Arabella “Belle” Babb Mansfield was born on August 23, 1846 in Des Moines County, Iowa. Her family moved to Mount Pleasant, Iowa, in 1860 when her father died. She graduated from Iowa Wesleyan College in 1866. She studied law for two years at her brother's law office. Ms. Mansfield passed a rigorous bar examination administered by the all-male members of the Henry County Bar Association in 1869, thus becoming the first certified woman attorney in the United States. As a result of Ms. Mansfield passing the examination, Iowa state law was changed to allow women to practice law.
She never practiced law in the traditional sense. Instead she enjoyed a long and successful career as an educator, public orator, world traveler, art historian and journalist. Ms. Mansfield was also a pioneer in the Iowa Suffrage movement, chairing the first Iowa Suffrage Association state convention in 1870, held in Mount Pleasant, Iowa. She was the group's first secretary and campaigned for equal educational opportunities for women as well as voting rights. She was also active in drafting the Constitution for the Henry County Woman Suffrage Association.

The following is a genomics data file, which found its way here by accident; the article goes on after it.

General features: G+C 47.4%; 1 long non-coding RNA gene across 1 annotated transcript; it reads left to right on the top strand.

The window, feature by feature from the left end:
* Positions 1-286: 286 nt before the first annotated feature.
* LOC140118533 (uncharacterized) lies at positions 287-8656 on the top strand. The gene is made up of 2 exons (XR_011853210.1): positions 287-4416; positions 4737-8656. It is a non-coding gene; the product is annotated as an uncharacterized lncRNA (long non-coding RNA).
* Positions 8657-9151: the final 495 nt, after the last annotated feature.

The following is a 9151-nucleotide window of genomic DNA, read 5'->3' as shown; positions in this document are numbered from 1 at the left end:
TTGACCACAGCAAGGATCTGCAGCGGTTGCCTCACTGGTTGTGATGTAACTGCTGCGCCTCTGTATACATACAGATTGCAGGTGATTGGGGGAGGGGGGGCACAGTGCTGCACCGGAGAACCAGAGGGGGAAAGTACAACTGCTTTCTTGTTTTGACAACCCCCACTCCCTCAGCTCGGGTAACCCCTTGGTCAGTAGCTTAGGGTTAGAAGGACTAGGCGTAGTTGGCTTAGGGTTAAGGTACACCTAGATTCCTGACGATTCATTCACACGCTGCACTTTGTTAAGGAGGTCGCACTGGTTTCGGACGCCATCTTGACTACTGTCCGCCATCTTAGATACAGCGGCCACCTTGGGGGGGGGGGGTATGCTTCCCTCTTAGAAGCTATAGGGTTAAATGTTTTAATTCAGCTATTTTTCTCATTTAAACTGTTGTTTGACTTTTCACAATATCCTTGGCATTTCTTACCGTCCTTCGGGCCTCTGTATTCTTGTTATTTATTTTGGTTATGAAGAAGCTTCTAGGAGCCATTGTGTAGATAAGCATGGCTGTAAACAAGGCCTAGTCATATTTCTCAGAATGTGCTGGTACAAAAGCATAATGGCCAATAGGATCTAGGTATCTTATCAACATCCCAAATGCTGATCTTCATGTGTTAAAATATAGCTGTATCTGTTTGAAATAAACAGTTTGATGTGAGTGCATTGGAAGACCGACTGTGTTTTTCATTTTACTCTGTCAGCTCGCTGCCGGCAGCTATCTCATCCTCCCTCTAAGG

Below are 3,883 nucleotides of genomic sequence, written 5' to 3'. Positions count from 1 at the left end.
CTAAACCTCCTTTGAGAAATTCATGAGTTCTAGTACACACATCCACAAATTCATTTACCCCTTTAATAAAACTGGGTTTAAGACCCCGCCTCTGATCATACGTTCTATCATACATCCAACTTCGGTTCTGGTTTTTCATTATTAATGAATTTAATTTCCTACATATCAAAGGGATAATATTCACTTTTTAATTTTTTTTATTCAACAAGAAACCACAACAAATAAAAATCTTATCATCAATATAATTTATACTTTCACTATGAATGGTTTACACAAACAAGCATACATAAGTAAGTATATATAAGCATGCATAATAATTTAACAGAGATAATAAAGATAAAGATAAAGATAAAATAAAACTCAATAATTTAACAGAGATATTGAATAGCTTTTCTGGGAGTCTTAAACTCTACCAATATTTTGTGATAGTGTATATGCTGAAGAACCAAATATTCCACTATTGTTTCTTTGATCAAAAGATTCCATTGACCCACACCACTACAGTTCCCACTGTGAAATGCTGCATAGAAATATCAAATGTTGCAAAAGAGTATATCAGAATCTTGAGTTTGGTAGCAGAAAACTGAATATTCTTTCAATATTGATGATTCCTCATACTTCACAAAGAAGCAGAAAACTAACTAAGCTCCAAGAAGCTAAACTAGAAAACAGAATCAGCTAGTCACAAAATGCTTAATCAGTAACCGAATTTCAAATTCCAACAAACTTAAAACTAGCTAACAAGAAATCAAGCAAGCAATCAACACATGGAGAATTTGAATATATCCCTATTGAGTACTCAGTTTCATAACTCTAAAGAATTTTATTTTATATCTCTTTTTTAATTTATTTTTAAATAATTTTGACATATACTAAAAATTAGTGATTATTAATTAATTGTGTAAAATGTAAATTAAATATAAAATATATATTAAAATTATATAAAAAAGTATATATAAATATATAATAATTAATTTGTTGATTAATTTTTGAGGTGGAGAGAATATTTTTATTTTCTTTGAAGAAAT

Ms. Mansfield also traveled with her husband to England, France, Germany, Switzerland, Italy, Belgium, Austria and Scotland. She attended classes and observed different courts of law during her travels. She also was on the faculty of Iowa Wesleyan College, Simpson College and DePauw University. She died in 1911 at the age of 65 and is buried at Forest Home Cemetery in Mount Pleasant.
She was inducted into the Iowa Women's Hall of Fame in 1980.
This profile was written by was written by Kristen Corey, Office on the Status of Women and Mary Elgar, Mount Pleasant
Photo credit: Iowa Department of Human Rights, Iowa Women’s Hall of Fame